What is the only educational content area mentioned in U.S. federal law?
English? Math? Science? History?
Those are all important subjects, but there are no federal laws about any of these content areas. But, the answer to the question, what is the only educational content area mentioned in U.S. federal law, is Physical Education.
According to the Individuals with Disabilities Education Act (IDEA) –
“Physical Education services, specially designed if necessary, must be made available to every child with a disability receiving a free appropriate public education.”
Why is Physical Education given this importance? The answer becomes clear when you consider that Physical Education promotes all of the following:
- Physical fitness and good lifetime habits centered around health and physical activity
- Cognitive development and improved brain performance
- Psychomotor/skill development
- Self-esteem and confidence
- Socialization skills
Physical Education can be especially important for children with disabilities, because they are often less active than their peers who do not have disabilities. There is so much that all children – and every child with any kind of disability – can do and benefit from within the realm of Physical Education at their school.
Adapted Physical Education
Adapted Physical Education (APE) is a physical education program that has been adapted to meet the needs of students with disabilities. APE makes it possible for all children to participate in Physical Education. Here are some of the key elements of APE:
- It uses accommodations and modifications to adapt the PE curriculum to the child, rather than asking the child to adapt to the curriculum.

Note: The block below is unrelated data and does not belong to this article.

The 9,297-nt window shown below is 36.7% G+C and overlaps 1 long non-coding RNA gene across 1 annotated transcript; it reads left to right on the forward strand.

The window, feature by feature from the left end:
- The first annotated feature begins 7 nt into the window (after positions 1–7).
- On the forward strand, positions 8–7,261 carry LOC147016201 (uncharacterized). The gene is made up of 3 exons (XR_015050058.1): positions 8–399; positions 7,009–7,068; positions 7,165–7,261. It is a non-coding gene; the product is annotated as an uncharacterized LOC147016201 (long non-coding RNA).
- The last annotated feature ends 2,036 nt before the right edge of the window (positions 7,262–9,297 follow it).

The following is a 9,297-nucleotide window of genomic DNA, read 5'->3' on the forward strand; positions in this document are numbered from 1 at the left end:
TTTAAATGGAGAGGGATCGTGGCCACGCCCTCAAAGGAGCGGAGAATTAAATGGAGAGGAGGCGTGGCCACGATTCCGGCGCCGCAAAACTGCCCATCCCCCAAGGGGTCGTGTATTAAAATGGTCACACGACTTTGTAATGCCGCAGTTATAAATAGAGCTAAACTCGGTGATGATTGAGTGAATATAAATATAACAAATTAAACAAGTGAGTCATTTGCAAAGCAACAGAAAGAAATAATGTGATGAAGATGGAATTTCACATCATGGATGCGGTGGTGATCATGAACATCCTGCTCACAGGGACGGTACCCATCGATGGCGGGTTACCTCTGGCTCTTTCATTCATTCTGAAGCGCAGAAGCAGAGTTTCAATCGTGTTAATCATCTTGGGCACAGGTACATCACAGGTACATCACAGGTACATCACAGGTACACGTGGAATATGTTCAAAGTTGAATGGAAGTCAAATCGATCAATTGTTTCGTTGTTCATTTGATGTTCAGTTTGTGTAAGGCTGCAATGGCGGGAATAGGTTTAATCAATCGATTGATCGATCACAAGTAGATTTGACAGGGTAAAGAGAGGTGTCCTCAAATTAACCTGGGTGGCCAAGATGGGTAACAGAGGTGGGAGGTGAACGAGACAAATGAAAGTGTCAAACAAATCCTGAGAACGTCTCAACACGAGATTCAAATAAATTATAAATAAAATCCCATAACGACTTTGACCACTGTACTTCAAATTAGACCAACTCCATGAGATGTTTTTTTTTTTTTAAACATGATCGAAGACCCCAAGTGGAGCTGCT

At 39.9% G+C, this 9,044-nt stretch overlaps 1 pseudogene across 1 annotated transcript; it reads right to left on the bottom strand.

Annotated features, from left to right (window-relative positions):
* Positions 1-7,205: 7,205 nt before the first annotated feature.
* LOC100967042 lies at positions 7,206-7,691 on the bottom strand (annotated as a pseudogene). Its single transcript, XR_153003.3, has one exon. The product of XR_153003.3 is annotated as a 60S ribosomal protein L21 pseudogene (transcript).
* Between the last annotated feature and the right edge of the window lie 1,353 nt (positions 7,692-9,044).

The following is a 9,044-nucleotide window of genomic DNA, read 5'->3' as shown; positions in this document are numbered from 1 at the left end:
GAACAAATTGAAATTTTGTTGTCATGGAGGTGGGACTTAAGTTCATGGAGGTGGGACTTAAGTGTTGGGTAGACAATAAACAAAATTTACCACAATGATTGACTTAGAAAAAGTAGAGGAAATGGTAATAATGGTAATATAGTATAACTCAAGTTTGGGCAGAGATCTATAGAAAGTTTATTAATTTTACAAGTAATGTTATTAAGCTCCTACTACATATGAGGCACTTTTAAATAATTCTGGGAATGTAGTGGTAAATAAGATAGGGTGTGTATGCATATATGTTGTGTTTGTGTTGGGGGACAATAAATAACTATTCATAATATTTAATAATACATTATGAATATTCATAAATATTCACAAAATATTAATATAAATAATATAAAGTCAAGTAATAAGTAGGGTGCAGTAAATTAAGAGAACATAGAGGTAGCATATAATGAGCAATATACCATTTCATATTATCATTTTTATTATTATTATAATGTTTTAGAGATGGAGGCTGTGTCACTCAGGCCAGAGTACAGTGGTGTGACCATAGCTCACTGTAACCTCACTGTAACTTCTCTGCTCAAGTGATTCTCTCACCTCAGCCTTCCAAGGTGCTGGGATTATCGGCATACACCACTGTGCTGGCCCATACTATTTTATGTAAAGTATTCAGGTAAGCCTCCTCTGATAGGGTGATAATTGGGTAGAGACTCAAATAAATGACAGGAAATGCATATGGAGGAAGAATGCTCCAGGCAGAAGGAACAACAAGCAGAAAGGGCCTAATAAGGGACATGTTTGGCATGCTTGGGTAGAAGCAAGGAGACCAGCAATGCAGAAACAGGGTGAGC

- It is a service and not a setting or place. Adapted Physical Education can happen any place.
- The best place for APE to happen is in the general Physical Education class, with the child’s non-disabled peers. IDEA mandates that children can only have APE in a different setting if they are enrolled in a full-time separate facility or if they require APE that cannot be delivered in the general Physical Education class.
- Many children who have IEPs simply do not need APE; it is up to a child’s IEP team to determine whether or not the child should receive APE services.
So what does Adapted Physical Education look like? To help paint a picture, here are some examples of how the simple activity of catching can be adapted for students with various kinds of disabilities:
- Using a bell ball (auditory), bumpy ball (tactile), soft vibrating ball (tactile) and other balls of various sizes and inflation levels.
- Decreasing the distance the ball is tossed, rolled or bounced.
- Giving students the opportunity to catch the ball using a basket or bucket.
- Using different kinds of objects for catching, such as a stuffed animal, beach ball, scarf, deflated ball, balloon or fleece ball.
Like every other area of a child’s education, Adapted PE must be customized to meet each child’s needs, and as per the catching example, there are always lots of options. Every child is different – including children with the same disability – so it is up to educators to determine the best way to adapt Physical Education to meet the needs of each of their students.
So much is possible for children with disabilities through Adapted PE!! When you – as a parent or educator – know what’s possible for a child, you become a better advocate, raising the bar so that all of our children can reach their potential.
There are numerous ways that you can adapt Physical Education. You can adapt the instruction, the equipment, the game, the object and/or the environment. In many ways, Adapted PE is a form of Universal Design for Learning (UDL) because it is about reducing barriers so that all children can find success. Learn more about APE in Practice.
Adapted PE and the Law
Adapted PE is rooted in federal and state law. Having a basic understanding of these laws can help you become a better advocate for your child or students with disabilities. Learn more about Adapted PE and the Law.